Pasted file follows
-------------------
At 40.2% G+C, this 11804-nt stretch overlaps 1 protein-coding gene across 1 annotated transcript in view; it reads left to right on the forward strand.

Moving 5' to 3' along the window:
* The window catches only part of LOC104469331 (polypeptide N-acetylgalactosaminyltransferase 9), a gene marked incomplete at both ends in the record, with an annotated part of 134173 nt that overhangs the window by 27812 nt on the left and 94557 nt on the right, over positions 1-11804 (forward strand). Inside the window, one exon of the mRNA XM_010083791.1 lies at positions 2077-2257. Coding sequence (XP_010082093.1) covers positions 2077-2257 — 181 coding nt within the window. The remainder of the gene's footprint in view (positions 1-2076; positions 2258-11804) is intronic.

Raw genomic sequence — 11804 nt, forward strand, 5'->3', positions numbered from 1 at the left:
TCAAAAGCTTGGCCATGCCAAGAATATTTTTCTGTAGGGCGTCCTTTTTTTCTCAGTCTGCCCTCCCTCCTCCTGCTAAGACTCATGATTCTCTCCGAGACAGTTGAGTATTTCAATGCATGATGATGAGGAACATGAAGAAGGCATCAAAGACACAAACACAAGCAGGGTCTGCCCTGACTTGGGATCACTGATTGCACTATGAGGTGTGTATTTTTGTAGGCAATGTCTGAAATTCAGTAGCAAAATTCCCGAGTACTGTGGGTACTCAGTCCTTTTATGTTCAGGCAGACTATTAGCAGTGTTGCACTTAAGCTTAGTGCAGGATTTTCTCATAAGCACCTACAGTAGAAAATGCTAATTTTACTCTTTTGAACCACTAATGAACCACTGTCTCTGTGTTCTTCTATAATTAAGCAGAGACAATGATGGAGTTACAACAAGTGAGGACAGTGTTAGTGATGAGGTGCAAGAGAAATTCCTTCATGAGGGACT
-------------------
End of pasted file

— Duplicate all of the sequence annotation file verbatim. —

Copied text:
At 40.2% G+C, this 11804-nt stretch overlaps 1 protein-coding gene across 1 annotated transcript in view; it reads left to right on the forward strand.

Moving 5' to 3' along the window:
* The window catches only part of LOC104469331 (polypeptide N-acetylgalactosaminyltransferase 9), a gene marked incomplete at both ends in the record, with an annotated part of 134173 nt that overhangs the window by 27812 nt on the left and 94557 nt on the right, over positions 1-11804 (forward strand). Inside the window, one exon of the mRNA XM_010083791.1 lies at positions 2077-2257. Coding sequence (XP_010082093.1) covers positions 2077-2257 — 181 coding nt within the window. The remainder of the gene's footprint in view (positions 1-2076; positions 2258-11804) is intronic.

Raw genomic sequence — 11804 nt, forward strand, 5'->3', positions numbered from 1 at the left:
TCAAAAGCTTGGCCATGCCAAGAATATTTTTCTGTAGGGCGTCCTTTTTTTCTCAGTCTGCCCTCCCTCCTCCTGCTAAGACTCATGATTCTCTCCGAGACAGTTGAGTATTTCAATGCATGATGATGAGGAACATGAAGAAGGCATCAAAGACACAAACACAAGCAGGGTCTGCCCTGACTTGGGATCACTGATTGCACTATGAGGTGTGTATTTTTGTAGGCAATGTCTGAAATTCAGTAGCAAAATTCCCGAGTACTGTGGGTACTCAGTCCTTTTATGTTCAGGCAGACTATTAGCAGTGTTGCACTTAAGCTTAGTGCAGGATTTTCTCATAAGCACCTACAGTAGAAAATGCTAATTTTACTCTTTTGAACCACTAATGAACCACTGTCTCTGTGTTCTTCTATAATTAAGCAGAGACAATGATGGAGTTACAACAAGTGAGGACAGTGTTAGTGATGAGGTGCAAGAGAAATTCCTTCATGAGGGACT